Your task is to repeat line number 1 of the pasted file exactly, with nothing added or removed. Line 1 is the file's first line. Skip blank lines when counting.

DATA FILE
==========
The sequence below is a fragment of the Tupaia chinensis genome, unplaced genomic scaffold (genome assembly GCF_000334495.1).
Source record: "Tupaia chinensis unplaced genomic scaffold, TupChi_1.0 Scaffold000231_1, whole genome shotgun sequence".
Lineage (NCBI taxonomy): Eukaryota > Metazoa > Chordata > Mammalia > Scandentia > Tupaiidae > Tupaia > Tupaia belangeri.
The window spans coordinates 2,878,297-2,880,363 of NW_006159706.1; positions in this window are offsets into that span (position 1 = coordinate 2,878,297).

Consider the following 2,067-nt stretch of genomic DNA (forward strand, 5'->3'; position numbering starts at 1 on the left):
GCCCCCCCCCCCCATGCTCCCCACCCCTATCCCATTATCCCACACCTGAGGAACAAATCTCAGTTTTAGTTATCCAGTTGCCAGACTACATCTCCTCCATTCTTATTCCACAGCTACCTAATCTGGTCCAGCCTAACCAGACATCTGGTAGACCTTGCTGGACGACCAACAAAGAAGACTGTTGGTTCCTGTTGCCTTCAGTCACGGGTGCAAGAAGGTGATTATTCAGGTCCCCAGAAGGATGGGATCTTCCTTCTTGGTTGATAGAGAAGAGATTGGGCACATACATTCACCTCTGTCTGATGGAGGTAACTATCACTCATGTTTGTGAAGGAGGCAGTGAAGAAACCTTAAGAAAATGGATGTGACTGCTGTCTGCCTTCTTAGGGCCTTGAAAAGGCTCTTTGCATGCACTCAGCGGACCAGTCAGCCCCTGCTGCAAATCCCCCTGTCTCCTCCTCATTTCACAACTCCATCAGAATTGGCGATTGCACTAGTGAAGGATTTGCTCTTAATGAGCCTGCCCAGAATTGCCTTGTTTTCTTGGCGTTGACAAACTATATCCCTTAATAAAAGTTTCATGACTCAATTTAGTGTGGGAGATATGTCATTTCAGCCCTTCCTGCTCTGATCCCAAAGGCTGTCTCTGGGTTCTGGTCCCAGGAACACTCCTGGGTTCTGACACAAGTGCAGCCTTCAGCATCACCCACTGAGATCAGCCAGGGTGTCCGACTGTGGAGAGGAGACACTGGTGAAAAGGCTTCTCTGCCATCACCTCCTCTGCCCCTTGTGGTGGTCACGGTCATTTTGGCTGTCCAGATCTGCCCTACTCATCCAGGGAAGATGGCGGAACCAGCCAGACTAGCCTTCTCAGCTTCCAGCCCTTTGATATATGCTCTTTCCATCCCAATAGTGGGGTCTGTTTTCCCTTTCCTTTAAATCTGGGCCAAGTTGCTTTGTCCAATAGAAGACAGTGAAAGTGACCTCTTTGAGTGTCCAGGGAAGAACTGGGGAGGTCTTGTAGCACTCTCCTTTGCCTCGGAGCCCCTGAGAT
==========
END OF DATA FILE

The sequence below is a fragment of the Tupaia chinensis genome, unplaced genomic scaffold (genome assembly GCF_000334495.1).